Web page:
Indeed, British journalists are widely known to ask every single question relevant to their readers, whereas their French counterparts adopt a more ‘prudent’ stance. A good example of this occurred recently when the magazine Closer revealed an affair between French President and 38-year old actress Julie Gayet. British media poured scorn on French reporters earlier this month when Hollande gave his first press conference after allegations of an affair were made public - accusing them of being too afraid to ask probing questions. This led to the Daily Telegraph's senior political correspondent, Christopher Hope, asking President Hollande the following during a press conference: "Monsieur le Président. I know this is a very sensitive subject for you. Do you think your private life has made France an international joke”, later accusing French journalists of "lagging behind" Britain in journalistic ethics as French journalists were "far too deferential to their political masters".

More interestingly, despite causing an uproar in international media, Hollande’s communications strategy seemed to have worked well in France, in which he strongly invoked his right to a ‘private life’, coupled with his determination to carry on what was important: running the country. Even though such a scandal would have arguably forced many politicians to resign in other countries, especially the UK, Hollande’s strategy was to a certain extent backed by the mainstream media and his popularity ratings even received a small bump.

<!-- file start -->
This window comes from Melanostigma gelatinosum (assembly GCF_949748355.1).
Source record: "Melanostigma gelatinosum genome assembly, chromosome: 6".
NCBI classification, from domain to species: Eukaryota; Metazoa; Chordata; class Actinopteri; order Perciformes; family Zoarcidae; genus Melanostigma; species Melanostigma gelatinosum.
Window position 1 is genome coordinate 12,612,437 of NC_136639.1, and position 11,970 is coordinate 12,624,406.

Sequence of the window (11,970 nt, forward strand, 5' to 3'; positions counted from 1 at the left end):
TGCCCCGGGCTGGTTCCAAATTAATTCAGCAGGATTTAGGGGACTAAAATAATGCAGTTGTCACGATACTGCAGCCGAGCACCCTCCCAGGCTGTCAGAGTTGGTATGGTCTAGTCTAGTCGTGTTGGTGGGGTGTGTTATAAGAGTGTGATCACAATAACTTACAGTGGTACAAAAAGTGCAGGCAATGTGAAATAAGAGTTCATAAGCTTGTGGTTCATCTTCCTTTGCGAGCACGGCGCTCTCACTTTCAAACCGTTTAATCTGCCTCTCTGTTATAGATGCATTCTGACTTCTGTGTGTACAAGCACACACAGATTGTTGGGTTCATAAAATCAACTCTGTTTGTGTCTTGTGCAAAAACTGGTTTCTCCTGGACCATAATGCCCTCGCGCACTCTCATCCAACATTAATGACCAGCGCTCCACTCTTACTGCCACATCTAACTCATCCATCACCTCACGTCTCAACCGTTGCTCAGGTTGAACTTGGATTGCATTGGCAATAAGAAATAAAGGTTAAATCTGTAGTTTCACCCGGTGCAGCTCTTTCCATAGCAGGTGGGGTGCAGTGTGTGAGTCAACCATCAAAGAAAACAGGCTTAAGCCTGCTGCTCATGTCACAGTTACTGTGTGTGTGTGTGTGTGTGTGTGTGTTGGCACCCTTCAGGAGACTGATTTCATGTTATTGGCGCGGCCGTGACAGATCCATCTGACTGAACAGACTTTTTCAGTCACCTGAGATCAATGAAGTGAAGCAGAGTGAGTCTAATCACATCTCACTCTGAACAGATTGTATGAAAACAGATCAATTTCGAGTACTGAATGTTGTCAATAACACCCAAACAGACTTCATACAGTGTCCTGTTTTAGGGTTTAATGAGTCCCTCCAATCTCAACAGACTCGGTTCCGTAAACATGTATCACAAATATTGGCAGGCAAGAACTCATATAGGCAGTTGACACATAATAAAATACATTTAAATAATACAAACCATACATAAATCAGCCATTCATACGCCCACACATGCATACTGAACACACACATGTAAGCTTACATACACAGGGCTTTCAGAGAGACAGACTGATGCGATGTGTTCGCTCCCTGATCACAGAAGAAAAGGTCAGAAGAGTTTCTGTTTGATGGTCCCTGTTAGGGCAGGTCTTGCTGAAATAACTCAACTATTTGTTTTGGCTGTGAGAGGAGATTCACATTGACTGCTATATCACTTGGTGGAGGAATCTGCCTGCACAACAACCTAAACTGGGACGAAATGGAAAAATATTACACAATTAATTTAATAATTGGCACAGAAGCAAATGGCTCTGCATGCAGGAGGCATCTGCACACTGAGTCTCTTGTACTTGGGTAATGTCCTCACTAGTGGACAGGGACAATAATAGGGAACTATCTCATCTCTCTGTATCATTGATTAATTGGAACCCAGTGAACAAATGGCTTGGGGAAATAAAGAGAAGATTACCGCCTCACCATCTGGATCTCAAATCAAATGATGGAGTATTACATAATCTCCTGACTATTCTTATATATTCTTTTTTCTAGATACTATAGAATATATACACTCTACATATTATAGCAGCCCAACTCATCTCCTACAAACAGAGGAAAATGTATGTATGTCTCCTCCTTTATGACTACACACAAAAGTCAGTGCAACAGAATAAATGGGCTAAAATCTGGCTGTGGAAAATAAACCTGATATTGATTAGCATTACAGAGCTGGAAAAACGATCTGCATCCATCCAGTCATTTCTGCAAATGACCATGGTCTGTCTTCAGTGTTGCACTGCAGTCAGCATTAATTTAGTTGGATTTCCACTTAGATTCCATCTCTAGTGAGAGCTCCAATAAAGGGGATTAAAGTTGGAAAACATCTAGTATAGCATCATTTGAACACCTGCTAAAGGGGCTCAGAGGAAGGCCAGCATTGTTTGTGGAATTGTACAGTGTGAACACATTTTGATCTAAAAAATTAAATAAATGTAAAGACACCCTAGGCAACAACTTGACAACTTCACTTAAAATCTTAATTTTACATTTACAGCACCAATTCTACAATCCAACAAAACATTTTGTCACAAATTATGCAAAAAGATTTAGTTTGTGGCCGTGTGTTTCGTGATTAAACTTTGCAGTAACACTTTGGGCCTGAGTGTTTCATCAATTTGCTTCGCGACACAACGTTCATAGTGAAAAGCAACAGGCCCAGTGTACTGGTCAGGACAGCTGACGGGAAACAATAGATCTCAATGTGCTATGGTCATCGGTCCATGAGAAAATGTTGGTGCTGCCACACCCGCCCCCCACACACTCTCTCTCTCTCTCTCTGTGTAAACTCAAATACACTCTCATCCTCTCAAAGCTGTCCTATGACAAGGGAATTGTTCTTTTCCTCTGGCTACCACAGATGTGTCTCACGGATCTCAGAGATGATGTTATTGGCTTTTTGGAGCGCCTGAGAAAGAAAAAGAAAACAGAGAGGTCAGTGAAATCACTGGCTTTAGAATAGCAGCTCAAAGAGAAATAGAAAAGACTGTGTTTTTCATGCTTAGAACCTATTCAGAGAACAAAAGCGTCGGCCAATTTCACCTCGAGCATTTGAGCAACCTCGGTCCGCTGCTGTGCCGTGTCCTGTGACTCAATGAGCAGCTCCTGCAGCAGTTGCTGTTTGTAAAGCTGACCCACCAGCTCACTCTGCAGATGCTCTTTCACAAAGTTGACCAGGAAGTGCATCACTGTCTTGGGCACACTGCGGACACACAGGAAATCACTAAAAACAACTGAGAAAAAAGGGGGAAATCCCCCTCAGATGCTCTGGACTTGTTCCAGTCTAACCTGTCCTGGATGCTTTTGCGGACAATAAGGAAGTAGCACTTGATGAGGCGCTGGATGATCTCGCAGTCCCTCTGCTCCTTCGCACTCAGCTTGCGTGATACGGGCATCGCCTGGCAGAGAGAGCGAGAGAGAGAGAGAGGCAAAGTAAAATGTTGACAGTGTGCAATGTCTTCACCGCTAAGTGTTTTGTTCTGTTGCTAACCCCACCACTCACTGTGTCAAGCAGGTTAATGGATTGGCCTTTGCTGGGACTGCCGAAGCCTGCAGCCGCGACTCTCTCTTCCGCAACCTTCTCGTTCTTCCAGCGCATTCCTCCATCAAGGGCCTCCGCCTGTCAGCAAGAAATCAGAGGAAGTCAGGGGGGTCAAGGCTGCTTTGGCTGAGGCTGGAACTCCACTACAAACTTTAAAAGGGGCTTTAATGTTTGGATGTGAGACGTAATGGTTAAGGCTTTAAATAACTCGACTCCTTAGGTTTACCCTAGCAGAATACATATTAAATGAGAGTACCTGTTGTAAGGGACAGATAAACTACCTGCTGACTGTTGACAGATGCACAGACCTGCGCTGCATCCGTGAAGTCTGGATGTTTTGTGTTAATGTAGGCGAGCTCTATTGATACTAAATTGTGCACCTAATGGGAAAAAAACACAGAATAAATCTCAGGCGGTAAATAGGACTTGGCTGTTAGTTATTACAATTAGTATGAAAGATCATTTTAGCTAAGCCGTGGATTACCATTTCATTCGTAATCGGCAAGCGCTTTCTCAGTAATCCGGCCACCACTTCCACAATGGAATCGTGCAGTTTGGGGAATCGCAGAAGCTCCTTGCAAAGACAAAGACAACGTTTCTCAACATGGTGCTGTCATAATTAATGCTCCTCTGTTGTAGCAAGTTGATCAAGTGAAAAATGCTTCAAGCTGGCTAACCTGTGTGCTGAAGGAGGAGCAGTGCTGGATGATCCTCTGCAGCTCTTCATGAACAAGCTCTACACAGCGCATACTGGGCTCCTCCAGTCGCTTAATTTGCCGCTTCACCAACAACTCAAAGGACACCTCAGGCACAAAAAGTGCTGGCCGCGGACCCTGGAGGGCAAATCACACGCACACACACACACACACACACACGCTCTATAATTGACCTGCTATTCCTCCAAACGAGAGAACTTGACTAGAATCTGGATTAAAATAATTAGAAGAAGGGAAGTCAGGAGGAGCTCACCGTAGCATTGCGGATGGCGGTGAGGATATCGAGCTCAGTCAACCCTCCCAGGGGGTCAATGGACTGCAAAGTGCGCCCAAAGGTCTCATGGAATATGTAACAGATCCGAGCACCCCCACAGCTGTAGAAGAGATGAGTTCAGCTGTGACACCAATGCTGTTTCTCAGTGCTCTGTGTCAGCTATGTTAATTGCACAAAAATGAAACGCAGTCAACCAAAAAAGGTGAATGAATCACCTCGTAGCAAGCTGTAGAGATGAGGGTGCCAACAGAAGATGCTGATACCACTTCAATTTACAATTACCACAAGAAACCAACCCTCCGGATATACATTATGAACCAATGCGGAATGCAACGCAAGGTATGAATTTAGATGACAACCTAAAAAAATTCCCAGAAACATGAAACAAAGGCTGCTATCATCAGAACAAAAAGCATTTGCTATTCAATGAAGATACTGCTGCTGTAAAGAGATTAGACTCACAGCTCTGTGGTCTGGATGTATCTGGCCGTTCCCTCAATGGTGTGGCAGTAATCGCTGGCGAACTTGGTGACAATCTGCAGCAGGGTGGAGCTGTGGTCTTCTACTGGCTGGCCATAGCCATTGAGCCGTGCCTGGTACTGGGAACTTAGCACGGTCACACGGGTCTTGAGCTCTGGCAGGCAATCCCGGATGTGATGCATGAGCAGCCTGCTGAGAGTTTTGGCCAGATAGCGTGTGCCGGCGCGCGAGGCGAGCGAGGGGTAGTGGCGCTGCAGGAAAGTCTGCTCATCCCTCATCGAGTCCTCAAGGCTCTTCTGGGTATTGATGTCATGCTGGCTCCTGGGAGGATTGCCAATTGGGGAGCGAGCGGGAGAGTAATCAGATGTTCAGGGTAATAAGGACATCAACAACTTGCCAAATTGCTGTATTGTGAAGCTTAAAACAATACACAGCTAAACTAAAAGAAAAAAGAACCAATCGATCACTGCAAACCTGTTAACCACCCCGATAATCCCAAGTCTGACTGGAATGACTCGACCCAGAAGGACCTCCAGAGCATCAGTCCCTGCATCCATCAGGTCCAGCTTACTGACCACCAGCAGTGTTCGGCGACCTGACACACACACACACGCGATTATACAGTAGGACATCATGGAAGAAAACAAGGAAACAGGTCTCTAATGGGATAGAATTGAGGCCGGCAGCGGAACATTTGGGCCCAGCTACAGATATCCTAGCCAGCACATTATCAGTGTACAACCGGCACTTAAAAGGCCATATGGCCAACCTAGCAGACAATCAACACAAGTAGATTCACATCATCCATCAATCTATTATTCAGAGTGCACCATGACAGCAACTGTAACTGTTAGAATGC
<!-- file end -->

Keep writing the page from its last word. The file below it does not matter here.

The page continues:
All in all, it is always the case that when a company or institution hesitates, it adds fuel to speculation and controversy, especially if communications are inconsistent. A crisis situation will swiftly punish hesitance. The slightest dissonance is very dangerous when everyone’s attention is focused on you. Institutions must shift towards a more efficient and effective crisis management approach, which includes total transparency, no understatement of the events and proof that every measure has been taken to handle a crisis.

However, the way any taken measure is communicated to the general public may differ from country to country. Institutions should bear such cultural differences in mind when deciding on a crisis strategy.